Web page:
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    See the technical names for vandal types (called sub-types/typology) of vandalism by categories for/or to be:
    • Vindictive -- for revenge, or may be cultural -- may have class, ethnic, or racial bases.
    • Play -- preteen children’s games, with possibly older kids or teens' saying "We dare-you!".
    • Malicious -- mean, vicious damage, even violent if you are there, and you are not agreeing/or are resisting.
    • Acquisitive -- to get self or group enrichment, looting and theft -- including during riots.
    • Tactical -- breaking a window (possibly waiting for police) to get arrested, for a temporary bed and food in jail -- not for stealing, which has longer jail/prison terms.
    • Ideological -- delivering a message/for their ideals, possibly showing opposition to norms.
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    Peer Status -- recently added (sub-type), on group pressure of adults or youths, including gangs, possibly "unruly" union activists, or frenzied sport fans, or other kinds of unwanted, uncalled for activities of peer motivation, involving "group dynamics".
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    Check into authority (law) reaction to the "incivility" of vandals: punishment for vandals can be particularly severe in some countries. In Singapore, for example, a person who attempts to cause or commits an act of vandalism may be liable to imprisonment for up to 3 years and may also be punished with caning (beating). Vandalism in the United Kingdom (UK) is anti-social crime, punished under the Anti-Social Behaviour Order (ASBO) court order, also:[2]
    • Former New York City mayor Rudolph Giuliani made a crackdown on vandalism a centerpiece of his anti-crime agenda in the 1990s, asserting that a strong campaign against nonviolent "quality of life" crimes such as vandalism would bring about a corresponding decrease in violent crime. According to FBI statistics, New York's crime rate plummeted during his tenure.
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    Compare to "Malicious Mischief": the name for criminal vandalism types of offenses in criminal jurisdictions of countries, states and/or provinces. While the "wrongful acts" will often involve what is popularly described as vandalism there can be a legal differentiation between the two, as malicious mischief does not have to include actual damage/or destruction to property to form the offense.[2]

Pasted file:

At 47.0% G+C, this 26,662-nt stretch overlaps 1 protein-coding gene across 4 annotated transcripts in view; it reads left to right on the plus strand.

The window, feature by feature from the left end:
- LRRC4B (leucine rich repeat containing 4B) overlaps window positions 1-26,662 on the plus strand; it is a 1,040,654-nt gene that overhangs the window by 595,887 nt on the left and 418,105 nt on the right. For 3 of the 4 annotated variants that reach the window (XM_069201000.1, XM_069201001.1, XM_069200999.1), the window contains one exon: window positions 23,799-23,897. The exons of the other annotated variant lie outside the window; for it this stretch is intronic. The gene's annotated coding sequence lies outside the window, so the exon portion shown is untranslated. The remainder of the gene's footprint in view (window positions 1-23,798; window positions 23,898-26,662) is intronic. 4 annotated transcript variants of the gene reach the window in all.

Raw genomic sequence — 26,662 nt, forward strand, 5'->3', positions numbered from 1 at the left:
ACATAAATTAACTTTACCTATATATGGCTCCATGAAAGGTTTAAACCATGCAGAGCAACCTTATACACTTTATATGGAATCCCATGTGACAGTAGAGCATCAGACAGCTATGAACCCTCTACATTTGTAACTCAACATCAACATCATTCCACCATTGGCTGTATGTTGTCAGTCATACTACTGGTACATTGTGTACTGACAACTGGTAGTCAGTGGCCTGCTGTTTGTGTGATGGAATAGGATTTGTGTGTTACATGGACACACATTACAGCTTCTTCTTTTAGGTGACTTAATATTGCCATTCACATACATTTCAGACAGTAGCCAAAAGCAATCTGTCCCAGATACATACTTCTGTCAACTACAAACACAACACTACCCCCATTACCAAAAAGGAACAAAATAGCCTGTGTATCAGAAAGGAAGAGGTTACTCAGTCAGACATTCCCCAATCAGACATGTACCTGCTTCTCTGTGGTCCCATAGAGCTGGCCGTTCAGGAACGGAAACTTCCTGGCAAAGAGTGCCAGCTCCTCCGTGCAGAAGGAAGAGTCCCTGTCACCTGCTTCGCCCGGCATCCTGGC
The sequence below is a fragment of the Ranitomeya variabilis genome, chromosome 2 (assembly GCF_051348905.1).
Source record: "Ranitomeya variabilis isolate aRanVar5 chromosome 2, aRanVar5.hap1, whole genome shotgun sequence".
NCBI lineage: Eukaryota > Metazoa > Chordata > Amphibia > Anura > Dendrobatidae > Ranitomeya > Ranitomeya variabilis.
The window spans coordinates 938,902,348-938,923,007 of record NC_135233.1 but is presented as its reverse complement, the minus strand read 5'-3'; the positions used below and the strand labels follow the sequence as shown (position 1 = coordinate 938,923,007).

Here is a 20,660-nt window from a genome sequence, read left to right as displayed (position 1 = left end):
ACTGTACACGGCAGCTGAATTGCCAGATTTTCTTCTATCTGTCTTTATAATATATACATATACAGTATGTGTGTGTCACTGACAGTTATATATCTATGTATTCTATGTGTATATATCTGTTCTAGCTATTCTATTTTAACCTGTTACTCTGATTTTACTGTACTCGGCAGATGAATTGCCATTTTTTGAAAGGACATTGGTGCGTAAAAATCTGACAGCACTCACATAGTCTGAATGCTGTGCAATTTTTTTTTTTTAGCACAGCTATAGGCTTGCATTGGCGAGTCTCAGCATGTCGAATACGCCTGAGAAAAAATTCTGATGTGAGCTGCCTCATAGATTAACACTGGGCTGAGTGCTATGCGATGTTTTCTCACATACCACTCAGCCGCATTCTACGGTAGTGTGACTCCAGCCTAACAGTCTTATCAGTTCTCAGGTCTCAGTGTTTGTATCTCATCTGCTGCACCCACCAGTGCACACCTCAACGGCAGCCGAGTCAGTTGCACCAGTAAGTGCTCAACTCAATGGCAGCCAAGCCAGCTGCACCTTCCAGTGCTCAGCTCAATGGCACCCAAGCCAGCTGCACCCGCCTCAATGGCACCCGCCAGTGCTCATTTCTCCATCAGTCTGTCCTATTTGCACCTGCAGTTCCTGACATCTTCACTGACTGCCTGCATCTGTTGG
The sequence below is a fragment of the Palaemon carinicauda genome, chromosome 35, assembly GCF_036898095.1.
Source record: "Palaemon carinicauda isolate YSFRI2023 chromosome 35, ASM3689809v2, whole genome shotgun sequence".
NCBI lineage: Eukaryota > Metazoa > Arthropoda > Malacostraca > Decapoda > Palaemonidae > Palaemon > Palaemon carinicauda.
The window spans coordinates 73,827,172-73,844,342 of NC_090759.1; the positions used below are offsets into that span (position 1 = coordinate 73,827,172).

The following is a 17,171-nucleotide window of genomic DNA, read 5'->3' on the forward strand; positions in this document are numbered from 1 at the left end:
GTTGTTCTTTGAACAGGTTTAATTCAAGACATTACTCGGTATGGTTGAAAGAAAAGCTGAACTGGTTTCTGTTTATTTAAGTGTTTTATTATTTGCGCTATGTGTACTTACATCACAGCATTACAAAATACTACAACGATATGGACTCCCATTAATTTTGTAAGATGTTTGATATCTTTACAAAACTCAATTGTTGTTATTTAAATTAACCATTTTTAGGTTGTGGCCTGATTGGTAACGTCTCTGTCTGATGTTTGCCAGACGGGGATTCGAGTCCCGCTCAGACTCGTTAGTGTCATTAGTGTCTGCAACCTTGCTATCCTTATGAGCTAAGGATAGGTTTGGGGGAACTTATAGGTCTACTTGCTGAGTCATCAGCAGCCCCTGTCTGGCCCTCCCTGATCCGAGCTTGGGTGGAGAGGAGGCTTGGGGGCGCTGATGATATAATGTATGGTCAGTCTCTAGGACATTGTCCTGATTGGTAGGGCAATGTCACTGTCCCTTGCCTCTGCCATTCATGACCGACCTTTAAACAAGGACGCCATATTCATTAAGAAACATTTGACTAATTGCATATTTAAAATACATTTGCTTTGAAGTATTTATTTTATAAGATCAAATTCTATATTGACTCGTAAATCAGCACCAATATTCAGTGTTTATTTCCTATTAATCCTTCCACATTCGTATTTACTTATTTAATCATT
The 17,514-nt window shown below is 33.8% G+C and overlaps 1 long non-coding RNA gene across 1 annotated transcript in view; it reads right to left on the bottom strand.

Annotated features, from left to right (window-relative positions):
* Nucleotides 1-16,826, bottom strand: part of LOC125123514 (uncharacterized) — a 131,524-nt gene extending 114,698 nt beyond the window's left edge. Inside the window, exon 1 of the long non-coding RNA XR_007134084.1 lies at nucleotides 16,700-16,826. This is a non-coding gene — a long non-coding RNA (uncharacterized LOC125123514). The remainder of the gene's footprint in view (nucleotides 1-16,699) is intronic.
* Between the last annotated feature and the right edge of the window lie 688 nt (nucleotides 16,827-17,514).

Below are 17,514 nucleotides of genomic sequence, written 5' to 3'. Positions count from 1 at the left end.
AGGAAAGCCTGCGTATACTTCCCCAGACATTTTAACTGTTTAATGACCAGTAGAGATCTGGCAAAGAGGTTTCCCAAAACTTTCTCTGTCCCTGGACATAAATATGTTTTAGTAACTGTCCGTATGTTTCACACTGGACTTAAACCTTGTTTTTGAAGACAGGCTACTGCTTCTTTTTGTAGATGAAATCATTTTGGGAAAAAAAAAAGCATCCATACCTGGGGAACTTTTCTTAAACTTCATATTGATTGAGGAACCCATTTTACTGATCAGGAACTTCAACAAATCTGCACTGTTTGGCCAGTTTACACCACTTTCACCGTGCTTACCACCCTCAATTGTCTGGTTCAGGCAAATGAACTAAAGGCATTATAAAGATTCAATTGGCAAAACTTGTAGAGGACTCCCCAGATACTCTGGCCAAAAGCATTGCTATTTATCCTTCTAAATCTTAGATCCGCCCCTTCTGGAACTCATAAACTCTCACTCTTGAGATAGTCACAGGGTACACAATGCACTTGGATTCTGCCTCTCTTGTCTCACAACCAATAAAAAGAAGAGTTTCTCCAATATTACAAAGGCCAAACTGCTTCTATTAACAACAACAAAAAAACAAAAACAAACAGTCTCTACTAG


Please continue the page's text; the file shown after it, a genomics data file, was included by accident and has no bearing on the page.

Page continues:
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    "Malicious Mischief" or "Criminal Mischief" include wrongful activity where actions can cause:[2]
    • Intimidation, loss of personal peace and security, lowered property values;
    • Losing the use and enjoyment of your property, loss of property security,
    • Loss of customers -- businesses closing, losses of jobs, etc.


  • Fortunately, taking moderate security measures might reduce the likelihood, especially, of repeated vandalism, plus public awareness and police involvement.
  • Damages from vandalism can range widely -- moderate to severe, and may be too costly to repair/or restore or sell or to use'.


  • Start young to check with other parents (to check children's stories) to avoid "contributing to Juvenile Delinquency" which may be caused -- or at least, not stopped by parents who "contribute" to crime by allowing minors to be:
    • "Unsupervised", neglected, unguided -- doing whatever children decide, footloose, seemingly "wild".
    • "Unchallenged", lying about where and what they do/or did; bored, not engaged in known, supervised activities;

      Q: What did you do today? -- A: "Oh, nothing-really; we were just messing around."
    • "Looting" -- keeping bicycle, skates, toys, bling (gold or silver), tools or electronics, -- receiving stolen goods: "Someone gave it to me."; "I bought it, real cheap, from a friend." or "I found it."